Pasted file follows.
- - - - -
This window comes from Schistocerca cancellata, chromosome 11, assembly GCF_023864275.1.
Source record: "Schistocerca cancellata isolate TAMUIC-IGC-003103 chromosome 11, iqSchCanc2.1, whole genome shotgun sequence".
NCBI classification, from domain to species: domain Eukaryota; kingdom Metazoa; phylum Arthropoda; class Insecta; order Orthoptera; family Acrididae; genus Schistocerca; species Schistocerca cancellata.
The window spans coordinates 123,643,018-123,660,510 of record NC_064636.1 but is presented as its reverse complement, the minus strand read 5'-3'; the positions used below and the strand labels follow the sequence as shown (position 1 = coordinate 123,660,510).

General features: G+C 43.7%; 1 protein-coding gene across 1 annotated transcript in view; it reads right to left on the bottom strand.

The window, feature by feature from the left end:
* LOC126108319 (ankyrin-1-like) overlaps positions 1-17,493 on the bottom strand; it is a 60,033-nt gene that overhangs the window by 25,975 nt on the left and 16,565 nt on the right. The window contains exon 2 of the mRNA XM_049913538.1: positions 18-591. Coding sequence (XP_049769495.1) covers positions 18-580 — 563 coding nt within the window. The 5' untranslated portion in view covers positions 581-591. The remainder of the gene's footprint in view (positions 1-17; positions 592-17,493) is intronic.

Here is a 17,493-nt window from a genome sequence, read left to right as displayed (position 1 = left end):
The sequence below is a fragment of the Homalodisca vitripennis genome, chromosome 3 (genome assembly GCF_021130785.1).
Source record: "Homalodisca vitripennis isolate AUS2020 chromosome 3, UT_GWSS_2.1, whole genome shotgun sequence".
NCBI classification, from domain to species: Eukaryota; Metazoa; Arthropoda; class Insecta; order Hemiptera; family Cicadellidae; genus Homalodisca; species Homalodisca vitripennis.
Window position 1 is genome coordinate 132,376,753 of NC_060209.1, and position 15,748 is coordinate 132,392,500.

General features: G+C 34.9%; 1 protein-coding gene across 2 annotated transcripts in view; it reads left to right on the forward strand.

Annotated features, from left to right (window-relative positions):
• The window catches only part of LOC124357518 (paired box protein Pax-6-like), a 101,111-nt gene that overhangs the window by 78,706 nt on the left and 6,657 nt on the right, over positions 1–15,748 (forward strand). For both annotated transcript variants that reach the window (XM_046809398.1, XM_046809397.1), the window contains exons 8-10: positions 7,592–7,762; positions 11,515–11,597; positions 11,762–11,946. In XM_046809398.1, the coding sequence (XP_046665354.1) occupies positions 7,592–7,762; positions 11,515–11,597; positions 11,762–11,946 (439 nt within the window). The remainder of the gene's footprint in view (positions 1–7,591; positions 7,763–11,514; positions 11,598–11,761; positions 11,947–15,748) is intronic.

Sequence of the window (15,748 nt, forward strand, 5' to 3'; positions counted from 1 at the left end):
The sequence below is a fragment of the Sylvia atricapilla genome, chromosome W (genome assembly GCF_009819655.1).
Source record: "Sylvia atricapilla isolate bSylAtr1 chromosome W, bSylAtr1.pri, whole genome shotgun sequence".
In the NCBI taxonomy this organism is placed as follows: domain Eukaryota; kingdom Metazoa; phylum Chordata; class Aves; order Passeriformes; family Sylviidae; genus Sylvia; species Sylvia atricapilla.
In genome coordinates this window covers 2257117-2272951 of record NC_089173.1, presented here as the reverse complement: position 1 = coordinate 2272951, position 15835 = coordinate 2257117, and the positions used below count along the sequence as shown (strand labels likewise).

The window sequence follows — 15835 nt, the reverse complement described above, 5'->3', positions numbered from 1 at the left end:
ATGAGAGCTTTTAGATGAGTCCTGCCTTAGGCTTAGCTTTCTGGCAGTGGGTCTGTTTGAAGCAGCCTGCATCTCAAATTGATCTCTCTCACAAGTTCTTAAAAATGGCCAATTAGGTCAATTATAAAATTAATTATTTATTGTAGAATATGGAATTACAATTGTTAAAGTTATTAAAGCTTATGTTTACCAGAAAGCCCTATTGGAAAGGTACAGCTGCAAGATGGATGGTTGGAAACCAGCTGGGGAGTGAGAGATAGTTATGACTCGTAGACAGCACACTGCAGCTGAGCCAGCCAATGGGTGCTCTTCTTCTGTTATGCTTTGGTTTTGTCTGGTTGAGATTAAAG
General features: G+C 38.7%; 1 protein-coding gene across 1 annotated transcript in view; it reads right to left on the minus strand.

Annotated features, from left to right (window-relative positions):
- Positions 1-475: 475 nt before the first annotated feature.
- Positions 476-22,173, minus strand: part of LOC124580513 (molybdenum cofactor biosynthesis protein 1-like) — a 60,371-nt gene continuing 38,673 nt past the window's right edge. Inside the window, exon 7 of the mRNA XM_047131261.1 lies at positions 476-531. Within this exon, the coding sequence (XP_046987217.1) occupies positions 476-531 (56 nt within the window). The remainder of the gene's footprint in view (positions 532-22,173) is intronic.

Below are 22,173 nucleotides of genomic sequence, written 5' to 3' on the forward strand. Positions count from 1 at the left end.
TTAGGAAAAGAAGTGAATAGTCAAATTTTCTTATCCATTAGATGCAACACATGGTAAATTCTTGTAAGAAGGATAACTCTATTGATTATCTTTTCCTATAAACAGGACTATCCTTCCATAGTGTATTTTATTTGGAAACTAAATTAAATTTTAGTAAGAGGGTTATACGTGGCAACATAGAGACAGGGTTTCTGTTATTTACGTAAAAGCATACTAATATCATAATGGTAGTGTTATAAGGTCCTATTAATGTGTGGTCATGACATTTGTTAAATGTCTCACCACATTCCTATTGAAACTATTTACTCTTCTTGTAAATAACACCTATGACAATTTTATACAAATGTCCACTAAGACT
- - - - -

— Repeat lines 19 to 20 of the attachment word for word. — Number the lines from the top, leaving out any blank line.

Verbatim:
In the NCBI taxonomy this organism is placed as follows: domain Eukaryota; kingdom Metazoa; phylum Chordata; class Aves; order Passeriformes; family Sylviidae; genus Sylvia; species Sylvia atricapilla.
In genome coordinates this window covers 2257117-2272951 of record NC_089173.1, presented here as the reverse complement: position 1 = coordinate 2272951, position 15835 = coordinate 2257117, and the positions used below count along the sequence as shown (strand labels likewise).